Kerala High Court Calls For Changes In Law To Penalise ‘Road Rage’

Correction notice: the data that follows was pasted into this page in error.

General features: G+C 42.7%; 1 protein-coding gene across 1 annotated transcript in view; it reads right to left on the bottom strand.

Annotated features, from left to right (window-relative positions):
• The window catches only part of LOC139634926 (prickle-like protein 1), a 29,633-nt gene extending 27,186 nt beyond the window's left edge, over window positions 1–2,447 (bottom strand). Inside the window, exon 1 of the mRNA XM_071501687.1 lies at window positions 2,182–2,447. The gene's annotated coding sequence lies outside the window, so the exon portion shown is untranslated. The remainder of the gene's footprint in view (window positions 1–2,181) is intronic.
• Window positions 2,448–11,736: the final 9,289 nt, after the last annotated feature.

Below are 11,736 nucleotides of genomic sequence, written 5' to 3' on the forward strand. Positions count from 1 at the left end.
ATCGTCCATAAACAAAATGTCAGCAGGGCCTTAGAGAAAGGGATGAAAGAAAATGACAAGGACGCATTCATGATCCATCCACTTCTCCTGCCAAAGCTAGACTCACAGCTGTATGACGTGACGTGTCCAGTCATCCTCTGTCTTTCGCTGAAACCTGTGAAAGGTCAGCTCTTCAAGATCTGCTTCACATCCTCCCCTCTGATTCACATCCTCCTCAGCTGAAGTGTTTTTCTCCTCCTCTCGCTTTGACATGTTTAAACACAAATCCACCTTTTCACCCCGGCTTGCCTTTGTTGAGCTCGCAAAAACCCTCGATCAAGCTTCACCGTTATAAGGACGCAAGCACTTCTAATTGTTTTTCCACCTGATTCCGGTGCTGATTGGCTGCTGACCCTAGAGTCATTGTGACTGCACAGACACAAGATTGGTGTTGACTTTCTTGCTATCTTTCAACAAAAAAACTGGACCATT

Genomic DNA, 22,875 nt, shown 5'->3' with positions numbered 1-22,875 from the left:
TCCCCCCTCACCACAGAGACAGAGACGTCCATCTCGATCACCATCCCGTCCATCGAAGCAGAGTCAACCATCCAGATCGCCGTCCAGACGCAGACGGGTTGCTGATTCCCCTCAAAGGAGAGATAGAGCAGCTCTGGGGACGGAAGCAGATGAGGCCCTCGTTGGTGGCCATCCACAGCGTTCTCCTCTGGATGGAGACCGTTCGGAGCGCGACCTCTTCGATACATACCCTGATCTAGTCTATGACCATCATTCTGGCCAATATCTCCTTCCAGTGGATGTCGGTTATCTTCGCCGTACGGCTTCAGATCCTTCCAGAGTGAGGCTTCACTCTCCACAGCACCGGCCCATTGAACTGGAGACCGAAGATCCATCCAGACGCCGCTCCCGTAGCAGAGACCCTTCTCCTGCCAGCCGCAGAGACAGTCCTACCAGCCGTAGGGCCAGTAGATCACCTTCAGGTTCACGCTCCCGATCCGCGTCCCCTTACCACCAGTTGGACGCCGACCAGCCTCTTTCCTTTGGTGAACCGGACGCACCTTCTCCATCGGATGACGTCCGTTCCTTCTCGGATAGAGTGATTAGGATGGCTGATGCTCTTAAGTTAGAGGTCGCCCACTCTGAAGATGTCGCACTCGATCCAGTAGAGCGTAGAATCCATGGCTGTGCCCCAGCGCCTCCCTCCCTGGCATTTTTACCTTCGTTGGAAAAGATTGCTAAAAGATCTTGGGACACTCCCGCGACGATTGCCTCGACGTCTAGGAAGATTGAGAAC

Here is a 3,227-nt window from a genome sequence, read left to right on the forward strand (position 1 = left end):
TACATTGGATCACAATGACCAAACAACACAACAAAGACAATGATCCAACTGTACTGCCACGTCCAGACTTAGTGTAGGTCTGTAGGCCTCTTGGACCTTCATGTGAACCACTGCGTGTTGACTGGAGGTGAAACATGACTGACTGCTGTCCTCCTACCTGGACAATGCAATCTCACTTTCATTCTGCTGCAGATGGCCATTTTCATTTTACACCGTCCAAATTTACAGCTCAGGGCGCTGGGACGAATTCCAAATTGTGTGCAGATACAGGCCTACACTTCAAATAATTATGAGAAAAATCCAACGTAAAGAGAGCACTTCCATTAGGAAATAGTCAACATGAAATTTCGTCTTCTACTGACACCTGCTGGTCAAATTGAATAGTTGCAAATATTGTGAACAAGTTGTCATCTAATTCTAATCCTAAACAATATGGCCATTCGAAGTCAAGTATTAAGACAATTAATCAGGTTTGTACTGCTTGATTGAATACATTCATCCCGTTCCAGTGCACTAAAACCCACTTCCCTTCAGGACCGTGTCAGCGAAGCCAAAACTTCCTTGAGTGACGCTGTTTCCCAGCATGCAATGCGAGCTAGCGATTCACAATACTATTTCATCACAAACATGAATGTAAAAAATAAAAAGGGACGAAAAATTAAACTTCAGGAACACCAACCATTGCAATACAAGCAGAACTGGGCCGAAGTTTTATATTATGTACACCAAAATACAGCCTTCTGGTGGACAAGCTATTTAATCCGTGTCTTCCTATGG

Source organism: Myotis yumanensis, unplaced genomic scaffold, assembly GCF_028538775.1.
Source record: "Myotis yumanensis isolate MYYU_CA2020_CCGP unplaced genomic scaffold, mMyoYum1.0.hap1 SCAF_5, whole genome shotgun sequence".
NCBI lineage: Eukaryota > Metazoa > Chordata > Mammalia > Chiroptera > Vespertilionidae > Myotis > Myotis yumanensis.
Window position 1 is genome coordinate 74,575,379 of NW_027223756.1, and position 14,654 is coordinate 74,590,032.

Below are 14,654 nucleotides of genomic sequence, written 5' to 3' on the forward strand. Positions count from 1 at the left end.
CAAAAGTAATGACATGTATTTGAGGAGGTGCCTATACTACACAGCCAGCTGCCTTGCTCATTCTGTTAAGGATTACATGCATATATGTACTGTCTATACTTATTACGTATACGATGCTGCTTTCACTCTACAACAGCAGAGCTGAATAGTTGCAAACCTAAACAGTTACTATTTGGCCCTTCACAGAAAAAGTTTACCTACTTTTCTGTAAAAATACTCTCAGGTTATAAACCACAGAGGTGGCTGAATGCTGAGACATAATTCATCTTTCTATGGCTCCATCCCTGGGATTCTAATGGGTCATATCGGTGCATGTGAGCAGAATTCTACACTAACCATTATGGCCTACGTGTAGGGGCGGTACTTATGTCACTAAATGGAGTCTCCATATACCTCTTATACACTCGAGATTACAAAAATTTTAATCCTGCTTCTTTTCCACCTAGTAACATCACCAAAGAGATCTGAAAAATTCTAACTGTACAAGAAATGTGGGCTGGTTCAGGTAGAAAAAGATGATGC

first_imgNews UpdatesKerala High Court Calls For Changes In Law To Penalise ‘Road Rage’ Lydia Suzanne Thomas23 March 2021 4:41 AMShare This – xWhile allowing bail to a person accused of ramming his truck into a vehicle belonging to the Kerala High Court, the High Court observed that India did not yet have legal provisions penalising ‘road rage’. In his bail order, Justice VG Arun takes note of the absence of law in this respect, either under the Motor Vehicles Act or penal legislation. “This is an aspect which should engage…Your free access to Live Law has expiredTo read the article, get a premium account.Your Subscription Supports Independent JournalismSubscription starts from ₹ 599+GST (For 6 Months)View PlansPremium account gives you:Unlimited access to Live Law Archives, Weekly/Monthly Digest, Exclusive Notifications, Comments.Reading experience of Ad Free Version, Petition Copies, Judgement/Order Copies.Subscribe NowAlready a subscriber?LoginWhile allowing bail to a person accused of ramming his truck into a vehicle belonging to the Kerala High Court, the High Court observed that India did not yet have legal provisions penalising ‘road rage’. In his bail order, Justice VG Arun takes note of the absence of law in this respect, either under the Motor Vehicles Act or penal legislation. “This is an aspect which should engage the attention of the law makers, particularly in view of the increase in the number of road rage incidents in the country”, Justice Arun opined. The applicant, Sunny Thomas, was supposed to have intentionally rammed his truck onto a Toyota Innova owned by the High Court on March 4, while the High Court’s vehicle was parked on the side of the National Highway at Vaniyampara. Opposing bail, the prosecution alleged that the petitioner rammed his truck into the High Court’s vehicle purportedly enraged that the High Court’s vehicle was blocking access to his shop. Despite the driver’s assurances that he would move the car after he purchased a bottle of water, the petitioner proceeded to ram his vehicle into the High Court’s car. When doing so, Thomas is alleged to have shouted, “no one need be under the impression that the board with ‘High Court’ written in red letters, gives him the right to do any mischief” (translation as per the bail order from the High Court). The High Court’s vehicle sustained extensive damage, Justice Arun’s Order records, and led to Thomas’ arrest under the Prevention of Damage to Public Property Act (PDPP). After his previous bail application was rejected by the jurisdictional magistrate on the grounds that a rigorous approach was to be taken an offence under the PDPP, particularly one that seemed to have been committed intentionally. Before the High Court, Thomas’ Counsel Advocate Bijo Francis urged the Court that Thomas committed the offence on the spur of the moment and had not premedidated its commission. Describing his offence as sheer arrogance to have slammed his vehicle against a High Court vehicle, the prosecution prayed for the rejection of the bail. Pointing out that Thomas had been incarcerated since March 4, the Court observed that there was no purpose served by continuing his incarceration. The Court touched upon the existing framework that governed acts of this nature. In this respect, the Court underscored the importance of a driver of a vehicle being in full possession of their physical and mental abilities while driving, required under Regulation 5 (1) & (2) of the Motor Vehicles (Driving) Regulations, 2017. Further, Section 19 of the Motor Vehicles Act provides for disqualifying a person from holding driving licence or to revoke the licence if such person has, by his previous conduct as the driver of a motor vehicle, shown that his driving is likely to be attended with danger to the public. However, on the aspect of crimes caused by road rage, the Judge lamented the absence of a framework to deal with this, despite these instances being on the ascent. Explaining what he termed as road rage, the Court stated, “Any person who engages in a course of conduct that causes or threatens an impact involving damage to another vehicle is guilty of road rage.” Pointing out that road rage was a punishable offence in jurisdictions such as Australia, Germany and Singapore, the Court called upon Indian lawmakers to consider the question of penalising road rage in India as well. On facts, the Court allowed Thomas bail, directing him to execute a bond of Rs 50,000 to the subordinate court. Calculating the damage caused to the High Court vehicle as Rs 1,50, 000, the Court also ordered Thomas to deposit this sum with the subordinate court as well, as was mandated under the PDPP Act. With the additional direction to Thomas requiring him to surrender his driving licence for three months, the bail proceedings were closed. CASE NAME: SUNNY THOMAS V. STATE OF KERALA Click here to download the orderSubscribe to LiveLaw, enjoy Ad free version and other unlimited features, just INR 599 Click here to Subscribe. All payment options available.loading….Next Storylast_img read more